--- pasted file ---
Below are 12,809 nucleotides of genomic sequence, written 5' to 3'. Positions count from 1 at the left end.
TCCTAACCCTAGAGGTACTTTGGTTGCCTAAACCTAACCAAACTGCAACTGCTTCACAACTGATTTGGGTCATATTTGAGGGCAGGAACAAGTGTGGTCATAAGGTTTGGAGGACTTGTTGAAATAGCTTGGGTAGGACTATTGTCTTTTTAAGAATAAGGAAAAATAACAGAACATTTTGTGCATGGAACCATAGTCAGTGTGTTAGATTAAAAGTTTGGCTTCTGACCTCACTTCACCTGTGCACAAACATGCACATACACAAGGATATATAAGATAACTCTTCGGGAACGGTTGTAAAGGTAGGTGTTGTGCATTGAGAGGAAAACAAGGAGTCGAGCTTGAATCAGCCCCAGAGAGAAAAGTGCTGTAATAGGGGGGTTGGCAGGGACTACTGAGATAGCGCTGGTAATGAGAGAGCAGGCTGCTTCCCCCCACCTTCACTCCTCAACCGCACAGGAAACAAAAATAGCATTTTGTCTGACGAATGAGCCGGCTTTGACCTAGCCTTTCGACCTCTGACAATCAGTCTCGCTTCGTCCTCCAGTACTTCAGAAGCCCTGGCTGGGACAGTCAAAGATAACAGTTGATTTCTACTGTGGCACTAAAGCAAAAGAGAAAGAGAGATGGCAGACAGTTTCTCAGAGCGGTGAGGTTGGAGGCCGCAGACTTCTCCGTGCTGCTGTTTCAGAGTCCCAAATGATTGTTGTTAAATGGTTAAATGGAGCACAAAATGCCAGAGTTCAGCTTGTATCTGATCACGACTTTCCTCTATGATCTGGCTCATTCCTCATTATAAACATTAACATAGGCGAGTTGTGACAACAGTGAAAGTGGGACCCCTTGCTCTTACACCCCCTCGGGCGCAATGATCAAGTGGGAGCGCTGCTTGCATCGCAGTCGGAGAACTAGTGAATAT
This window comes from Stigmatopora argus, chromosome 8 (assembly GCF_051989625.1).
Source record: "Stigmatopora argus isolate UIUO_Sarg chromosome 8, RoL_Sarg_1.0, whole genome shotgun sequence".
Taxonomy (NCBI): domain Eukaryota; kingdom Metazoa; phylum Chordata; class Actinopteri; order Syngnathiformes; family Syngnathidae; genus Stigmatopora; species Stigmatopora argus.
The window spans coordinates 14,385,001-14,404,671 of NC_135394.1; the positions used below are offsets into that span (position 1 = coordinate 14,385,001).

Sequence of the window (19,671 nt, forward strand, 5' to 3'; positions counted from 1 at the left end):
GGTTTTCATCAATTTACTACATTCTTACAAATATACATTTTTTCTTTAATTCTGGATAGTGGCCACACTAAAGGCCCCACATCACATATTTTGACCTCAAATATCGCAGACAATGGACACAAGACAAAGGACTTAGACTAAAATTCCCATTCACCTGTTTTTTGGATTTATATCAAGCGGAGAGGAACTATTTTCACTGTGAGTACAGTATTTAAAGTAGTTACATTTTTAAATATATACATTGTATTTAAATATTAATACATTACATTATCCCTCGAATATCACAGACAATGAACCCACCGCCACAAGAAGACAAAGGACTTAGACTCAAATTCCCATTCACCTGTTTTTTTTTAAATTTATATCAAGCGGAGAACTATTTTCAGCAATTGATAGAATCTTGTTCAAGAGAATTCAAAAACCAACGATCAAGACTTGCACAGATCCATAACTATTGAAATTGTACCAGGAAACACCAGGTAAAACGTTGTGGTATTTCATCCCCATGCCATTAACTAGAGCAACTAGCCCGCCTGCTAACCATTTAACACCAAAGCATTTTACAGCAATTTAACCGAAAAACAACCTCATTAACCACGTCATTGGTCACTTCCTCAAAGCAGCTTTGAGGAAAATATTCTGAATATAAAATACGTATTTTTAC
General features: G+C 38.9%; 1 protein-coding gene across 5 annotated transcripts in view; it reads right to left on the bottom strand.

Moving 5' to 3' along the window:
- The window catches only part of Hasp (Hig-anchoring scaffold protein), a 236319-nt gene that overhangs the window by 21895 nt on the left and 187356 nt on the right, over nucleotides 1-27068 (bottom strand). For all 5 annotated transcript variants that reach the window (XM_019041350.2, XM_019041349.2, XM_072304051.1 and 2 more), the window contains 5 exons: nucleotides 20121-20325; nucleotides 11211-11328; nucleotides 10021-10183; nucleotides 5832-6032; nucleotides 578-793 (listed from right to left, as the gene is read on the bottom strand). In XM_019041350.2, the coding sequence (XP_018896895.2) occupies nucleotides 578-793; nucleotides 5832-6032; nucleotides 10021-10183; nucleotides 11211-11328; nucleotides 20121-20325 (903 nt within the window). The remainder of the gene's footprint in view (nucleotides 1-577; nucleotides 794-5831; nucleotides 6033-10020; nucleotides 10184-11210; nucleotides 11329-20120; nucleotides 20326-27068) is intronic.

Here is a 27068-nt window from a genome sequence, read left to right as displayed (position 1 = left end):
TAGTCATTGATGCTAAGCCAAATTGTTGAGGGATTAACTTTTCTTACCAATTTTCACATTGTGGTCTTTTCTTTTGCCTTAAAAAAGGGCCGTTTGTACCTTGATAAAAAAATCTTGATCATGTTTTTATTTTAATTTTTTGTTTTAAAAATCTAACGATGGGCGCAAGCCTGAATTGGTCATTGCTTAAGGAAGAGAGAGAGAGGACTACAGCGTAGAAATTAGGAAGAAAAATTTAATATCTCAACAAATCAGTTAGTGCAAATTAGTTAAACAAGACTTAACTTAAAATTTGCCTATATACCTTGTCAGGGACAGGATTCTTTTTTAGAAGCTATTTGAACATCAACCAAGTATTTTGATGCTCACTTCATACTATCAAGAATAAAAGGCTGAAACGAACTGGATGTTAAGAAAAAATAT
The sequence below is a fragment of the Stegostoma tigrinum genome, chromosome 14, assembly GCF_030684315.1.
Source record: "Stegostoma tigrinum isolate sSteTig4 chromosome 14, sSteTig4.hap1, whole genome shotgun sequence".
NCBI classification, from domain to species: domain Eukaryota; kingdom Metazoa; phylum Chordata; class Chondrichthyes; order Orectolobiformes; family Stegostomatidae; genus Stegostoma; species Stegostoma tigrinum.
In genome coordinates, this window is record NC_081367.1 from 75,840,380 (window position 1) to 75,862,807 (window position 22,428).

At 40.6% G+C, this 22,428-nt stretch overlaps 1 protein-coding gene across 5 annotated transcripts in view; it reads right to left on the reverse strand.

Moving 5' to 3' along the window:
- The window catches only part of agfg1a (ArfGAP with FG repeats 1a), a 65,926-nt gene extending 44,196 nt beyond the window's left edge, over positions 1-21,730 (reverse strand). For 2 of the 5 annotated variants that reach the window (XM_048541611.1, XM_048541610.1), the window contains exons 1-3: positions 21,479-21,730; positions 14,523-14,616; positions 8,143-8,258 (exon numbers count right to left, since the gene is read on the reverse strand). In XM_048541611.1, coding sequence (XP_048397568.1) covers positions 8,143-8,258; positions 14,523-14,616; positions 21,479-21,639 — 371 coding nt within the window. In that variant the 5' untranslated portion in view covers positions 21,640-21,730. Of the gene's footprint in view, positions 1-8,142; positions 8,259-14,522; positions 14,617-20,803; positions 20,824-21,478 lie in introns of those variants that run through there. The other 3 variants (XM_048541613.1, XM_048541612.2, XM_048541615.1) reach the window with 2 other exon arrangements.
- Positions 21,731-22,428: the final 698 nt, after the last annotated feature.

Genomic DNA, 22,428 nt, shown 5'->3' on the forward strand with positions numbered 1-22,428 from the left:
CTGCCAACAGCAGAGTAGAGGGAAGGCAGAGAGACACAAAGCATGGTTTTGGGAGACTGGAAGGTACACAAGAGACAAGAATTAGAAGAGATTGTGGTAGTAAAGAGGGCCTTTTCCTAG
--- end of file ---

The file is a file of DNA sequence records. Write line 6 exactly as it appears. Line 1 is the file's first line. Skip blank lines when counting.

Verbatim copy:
The window spans coordinates 14,385,001-14,404,671 of NC_135394.1; the positions used below are offsets into that span (position 1 = coordinate 14,385,001).